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American Shorthair

The American Shorthair breed has a long history of keeping ships free of rats and was brought to America on the Mayflower.

This was also one of the first five cat breeds to be registered with the Cat Fanciers’ Association.


American Shorthairs are independent but sociable cats that interact well with children and other pets and can be expected to keep the house free of insects and mice.

Should You Purchase Pet Insurance for Your American Shorthair?

These are hardy cats with no major hereditary health issues.

They are however known to be susceptible to a number of common feline afflictions:

Feline Cardiomyopathy

All cats are at risk for cardiomyopathy, which is a term that encompasses four related conditions in which the muscles of the heart become weakened or fail to function properly. Left untreated, cardiomyopathy often leads to heart failure and death.

The condition is diagnosed based on a veterinarian’s examination for heart murmurs and other cardiac abnormalities. Treatment usually involves the administration of drugs that help to restore the heart’s normal rhythm.

Feline Lower Urinary Tract Disease (FLUTD)

A number of different problems can result in a chronic condition known as FLUTD, which causes cats to suffer from painful urination and other forms of discomfort. Ultrasounds and biopsies may be required to confirm a diagnosis, and treatment can involve anything from medicines to surgery.

Polycystic Kidney Disease

This congenital disorder causes cysts to form in one or both kidneys and normally doesn’t manifest itself until a cat is seven to ten years old. The condition is progressive and irreversible, though surgery may in some cases help to relieve the cat’s discomfort.

Pet Insurance for American Shorthair Cat

Any of these diseases may end up costing hundreds or even thousands of dollars to treat.

You can be sure of your ability to provide the best care possible by purchasing the right pet health insurance plan for you and your cat.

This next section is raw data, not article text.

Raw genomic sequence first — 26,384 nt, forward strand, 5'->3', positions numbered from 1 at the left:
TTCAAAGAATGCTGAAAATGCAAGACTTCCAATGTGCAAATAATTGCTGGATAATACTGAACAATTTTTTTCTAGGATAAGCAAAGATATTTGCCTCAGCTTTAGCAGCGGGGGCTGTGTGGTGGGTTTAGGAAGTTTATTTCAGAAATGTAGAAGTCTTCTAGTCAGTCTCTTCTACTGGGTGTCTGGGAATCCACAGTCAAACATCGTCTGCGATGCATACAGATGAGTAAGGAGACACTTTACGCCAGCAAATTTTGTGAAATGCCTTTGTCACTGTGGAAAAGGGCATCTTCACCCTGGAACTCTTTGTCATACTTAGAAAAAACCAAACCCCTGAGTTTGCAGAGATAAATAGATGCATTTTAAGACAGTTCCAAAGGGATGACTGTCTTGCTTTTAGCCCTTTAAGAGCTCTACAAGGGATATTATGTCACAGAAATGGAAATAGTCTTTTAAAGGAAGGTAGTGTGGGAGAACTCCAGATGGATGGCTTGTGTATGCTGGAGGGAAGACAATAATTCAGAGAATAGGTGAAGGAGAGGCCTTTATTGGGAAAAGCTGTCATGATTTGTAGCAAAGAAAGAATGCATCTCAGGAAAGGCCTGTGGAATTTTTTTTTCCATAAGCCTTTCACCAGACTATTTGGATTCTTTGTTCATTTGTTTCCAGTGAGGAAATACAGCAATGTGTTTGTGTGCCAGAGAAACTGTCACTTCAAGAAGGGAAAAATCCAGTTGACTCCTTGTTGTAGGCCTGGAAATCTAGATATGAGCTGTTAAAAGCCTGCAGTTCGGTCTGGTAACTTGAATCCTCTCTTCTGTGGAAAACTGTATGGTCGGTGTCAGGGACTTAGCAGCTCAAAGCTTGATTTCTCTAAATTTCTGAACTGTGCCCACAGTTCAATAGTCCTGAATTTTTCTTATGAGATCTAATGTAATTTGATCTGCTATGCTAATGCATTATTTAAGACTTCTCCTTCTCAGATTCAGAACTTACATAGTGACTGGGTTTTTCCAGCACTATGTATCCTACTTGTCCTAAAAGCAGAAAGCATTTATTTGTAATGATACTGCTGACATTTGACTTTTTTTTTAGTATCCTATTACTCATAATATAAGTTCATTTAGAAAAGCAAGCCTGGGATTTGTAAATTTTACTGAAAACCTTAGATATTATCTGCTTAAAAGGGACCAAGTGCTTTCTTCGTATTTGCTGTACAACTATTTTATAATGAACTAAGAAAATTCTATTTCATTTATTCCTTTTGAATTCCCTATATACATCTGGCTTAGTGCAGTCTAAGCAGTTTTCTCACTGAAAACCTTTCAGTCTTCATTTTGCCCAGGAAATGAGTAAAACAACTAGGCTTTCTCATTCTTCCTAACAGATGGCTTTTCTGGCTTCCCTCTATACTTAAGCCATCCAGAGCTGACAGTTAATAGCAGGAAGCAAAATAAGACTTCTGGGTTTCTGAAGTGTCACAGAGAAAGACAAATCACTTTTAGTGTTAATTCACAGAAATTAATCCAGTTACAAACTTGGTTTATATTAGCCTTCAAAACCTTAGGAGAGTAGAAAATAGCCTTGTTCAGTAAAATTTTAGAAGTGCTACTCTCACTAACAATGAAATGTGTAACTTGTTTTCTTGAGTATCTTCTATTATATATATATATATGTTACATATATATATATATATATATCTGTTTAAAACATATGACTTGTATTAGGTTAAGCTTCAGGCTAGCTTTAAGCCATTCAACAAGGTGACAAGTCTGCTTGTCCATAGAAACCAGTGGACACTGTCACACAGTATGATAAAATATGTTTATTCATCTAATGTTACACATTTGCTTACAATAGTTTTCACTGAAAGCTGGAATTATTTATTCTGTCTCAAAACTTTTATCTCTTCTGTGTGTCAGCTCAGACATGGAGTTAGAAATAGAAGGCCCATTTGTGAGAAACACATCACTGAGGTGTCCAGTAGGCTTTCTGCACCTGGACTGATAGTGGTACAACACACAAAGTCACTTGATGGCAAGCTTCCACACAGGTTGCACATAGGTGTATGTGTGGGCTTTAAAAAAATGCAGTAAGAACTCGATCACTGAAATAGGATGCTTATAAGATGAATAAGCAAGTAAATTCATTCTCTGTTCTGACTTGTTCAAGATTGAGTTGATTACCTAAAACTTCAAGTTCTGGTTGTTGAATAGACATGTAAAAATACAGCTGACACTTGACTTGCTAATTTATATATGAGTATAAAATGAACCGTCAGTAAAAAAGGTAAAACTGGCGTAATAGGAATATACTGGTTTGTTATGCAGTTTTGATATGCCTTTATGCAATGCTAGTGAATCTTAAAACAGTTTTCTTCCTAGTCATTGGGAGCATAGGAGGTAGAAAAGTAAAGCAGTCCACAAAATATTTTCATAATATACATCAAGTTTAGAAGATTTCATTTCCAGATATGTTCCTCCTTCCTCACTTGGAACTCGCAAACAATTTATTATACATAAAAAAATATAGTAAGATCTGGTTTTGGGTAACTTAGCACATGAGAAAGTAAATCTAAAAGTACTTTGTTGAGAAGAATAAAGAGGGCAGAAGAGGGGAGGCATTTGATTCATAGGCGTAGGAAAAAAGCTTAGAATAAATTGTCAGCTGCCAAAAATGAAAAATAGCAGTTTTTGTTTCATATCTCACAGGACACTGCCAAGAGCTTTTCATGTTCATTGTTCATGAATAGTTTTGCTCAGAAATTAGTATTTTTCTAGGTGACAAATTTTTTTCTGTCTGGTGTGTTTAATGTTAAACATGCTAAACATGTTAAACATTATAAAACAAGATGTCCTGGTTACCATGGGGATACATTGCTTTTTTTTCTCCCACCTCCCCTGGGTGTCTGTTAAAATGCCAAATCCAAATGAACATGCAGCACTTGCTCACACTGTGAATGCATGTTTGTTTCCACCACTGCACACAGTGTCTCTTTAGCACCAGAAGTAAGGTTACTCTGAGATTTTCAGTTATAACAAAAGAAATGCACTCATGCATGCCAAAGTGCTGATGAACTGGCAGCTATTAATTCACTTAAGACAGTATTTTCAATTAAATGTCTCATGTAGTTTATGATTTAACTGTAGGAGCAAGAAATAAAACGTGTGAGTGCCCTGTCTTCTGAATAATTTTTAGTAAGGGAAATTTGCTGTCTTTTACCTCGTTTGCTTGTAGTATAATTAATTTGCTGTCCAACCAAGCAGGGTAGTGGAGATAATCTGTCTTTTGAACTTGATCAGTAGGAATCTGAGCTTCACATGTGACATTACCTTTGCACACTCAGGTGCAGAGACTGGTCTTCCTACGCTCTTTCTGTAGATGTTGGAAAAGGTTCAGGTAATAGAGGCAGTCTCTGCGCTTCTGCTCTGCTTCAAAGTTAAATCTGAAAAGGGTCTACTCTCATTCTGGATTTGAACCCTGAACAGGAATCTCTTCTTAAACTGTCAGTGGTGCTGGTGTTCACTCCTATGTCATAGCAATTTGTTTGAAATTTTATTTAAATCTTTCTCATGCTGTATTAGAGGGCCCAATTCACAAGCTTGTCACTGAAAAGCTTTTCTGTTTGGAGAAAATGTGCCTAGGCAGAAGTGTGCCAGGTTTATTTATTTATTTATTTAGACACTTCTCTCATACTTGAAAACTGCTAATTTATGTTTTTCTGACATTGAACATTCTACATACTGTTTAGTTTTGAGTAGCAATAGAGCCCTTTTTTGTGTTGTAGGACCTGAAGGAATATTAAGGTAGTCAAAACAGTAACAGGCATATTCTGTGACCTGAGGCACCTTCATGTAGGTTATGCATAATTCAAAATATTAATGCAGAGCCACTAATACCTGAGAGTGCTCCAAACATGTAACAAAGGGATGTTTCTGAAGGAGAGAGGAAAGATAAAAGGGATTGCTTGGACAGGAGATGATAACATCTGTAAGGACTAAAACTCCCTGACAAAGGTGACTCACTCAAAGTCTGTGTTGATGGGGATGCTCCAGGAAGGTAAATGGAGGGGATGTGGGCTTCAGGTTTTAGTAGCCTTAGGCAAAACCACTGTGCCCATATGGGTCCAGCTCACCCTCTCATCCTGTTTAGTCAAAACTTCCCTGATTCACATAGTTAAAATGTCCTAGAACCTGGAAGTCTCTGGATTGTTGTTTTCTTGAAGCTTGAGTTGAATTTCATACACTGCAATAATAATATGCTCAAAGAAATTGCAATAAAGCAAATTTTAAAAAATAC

1. Reply
    Jessica Edwards 03/26/2016 at 4:42 am

    Does pet insurance cover things like having them declawed or spayed or neutered? Aside from shots those usually seem to be the main expenses when taking care of the American Shorthair cats I have had.

  2. Reply
    Andrea Robinson 03/28/2016 at 11:56 pm

    I adore the American shorthairs! Cats, throughout history, have been abused and adored. There was a lot of superstition around cats and they used to be cursed and treated brutally up until the era of the black plague. The plague was wiping out the human population throughout Europe, but cats saved the day by decimating rats, the carriers of the plague. It was an amazing time for cats, when they suddenly changed in the eyes of the public from witches in disguise to beloved heroes. It’s no wonder that they were taken aboard the Mayflower in order to keep the ship safe from rats (who also loved to eat stores of food on ships, by the way).

    I have a somewhat tragic story about my very favorite cat of all time, Kay. Kay was black and white, super friendly, and loved dogs because she was raised as a kitten with a cat-friendly dog.

    Unfortunately, I had a foster dog who attacked Kay. Dogs are pack animals, so one of my dogs joined in to help the foster dog with the attack, even though my dog had been living with Kay peacefully for years before I got the foster.

    I think I had around six dogs at the time, and it took all my arms and legs to hold back the rest of the pack and shunt them to another area behind a doggy gate so I could address the mauling. I got the two dogs off of Kay and took her to the emergency room. I thought they could just stitch her up, but it turned out that the damage was way more extensive than it looked on the surface.

    Long story short, it cost me $20,000 to rehab Kay, but I knew that if she died, I couldn’t handle it. And it was worth it.

    But wouldn’t it have been better to have cat insurance? I didn’t have it at the time.

    Long story short, it took many months to rehab Kay fully, and I kept her away from all the dogs until I found her a wonderful home. I eventually had to give up on the foster dog and put him down, the only one out of hundreds I’ve worked with. Kay ended up with a friend of a friend in the most cat-friendly, safe, and fun place a cat could hope for. So … if you’re really the type that bonds with your pets, think about what could happen if you’re not prepared for an emergency.

    Thanks for this site, by the way. It’s so inspiring. 🙂

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